rotate(x, k), x a vector or matrix, k an integer. |

rotate(x, k) "rotates" by k rows each column of the REAL, LOGICAL or CHARACTER vector or matrix x. When k > 0, rows pushed down off the end are shifted to the start and when k < 0, rows pushed up before the start are moved to the end. k must be a single integer and is interpreted modulo nrows(x). For example, rotate(x,k) and rotate(x,k %% nrows(x)) are equivalent. More explicitly, for -m < k < m, where m = nrows(x), rotate() moves rows as follows: 0 <= k <= m-1 (down column shift) -(m-1) <= k <= 0 (up column shift) Row j -> Row j+k for j=1,...,m-k Row j -> Row j+k+m for j=1,...,-k Row j -> Row j+k-m for j=m-k+1,...,m Row j -> Row j+k for j=-k+1,...,m The result has the same size and type as x. When isvector(x) is True, the result is a pure vector (ndims(x) = 1). Otherwise, the result has 2 dimensions. Examples: Cmd> rotate(vector(1,3,2,6,5,4),2) (1) 5 4 1 3 2 (6) 6 Cmd> rotate(matrix(vector(1,3,2,7, 6,5,4,8),4), -2) (1,1) 2 4 (2,1) 7 8 (3,1) 1 6 (4,1) 3 5 Cmd> rotate(vector("A","B","C","D"),-1) (1) "B" (2) "C" (3) "D" (4) "A" Caution: Do not confuse rotate() with rotation() which does rotation of factor loadings.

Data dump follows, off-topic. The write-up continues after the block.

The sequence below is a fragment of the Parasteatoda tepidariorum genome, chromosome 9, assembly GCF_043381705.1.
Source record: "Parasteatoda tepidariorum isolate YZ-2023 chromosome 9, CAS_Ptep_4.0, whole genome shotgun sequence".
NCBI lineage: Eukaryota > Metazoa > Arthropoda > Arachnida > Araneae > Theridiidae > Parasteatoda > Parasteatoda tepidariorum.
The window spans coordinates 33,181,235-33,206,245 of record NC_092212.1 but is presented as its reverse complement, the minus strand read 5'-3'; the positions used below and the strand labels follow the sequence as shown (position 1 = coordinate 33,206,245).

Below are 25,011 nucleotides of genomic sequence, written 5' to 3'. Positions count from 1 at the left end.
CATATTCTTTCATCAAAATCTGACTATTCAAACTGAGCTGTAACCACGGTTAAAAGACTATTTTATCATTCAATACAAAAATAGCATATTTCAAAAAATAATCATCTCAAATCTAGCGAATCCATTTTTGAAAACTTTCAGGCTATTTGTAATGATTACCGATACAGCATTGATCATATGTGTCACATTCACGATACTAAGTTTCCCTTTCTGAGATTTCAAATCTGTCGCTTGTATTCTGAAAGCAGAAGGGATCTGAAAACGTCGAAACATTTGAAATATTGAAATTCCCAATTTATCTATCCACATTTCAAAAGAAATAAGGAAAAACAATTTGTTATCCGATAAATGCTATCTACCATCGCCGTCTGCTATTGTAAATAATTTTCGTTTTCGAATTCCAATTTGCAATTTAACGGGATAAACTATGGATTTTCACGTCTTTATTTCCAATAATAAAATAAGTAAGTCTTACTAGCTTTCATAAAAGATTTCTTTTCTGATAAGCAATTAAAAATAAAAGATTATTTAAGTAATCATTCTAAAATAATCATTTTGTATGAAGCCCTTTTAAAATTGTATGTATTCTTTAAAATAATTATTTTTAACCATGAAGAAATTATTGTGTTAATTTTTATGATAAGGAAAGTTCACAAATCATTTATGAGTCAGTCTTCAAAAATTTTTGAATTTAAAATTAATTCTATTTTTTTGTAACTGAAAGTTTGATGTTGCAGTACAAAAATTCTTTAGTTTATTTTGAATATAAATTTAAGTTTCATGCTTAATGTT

Gary Oehlert 2003-01-15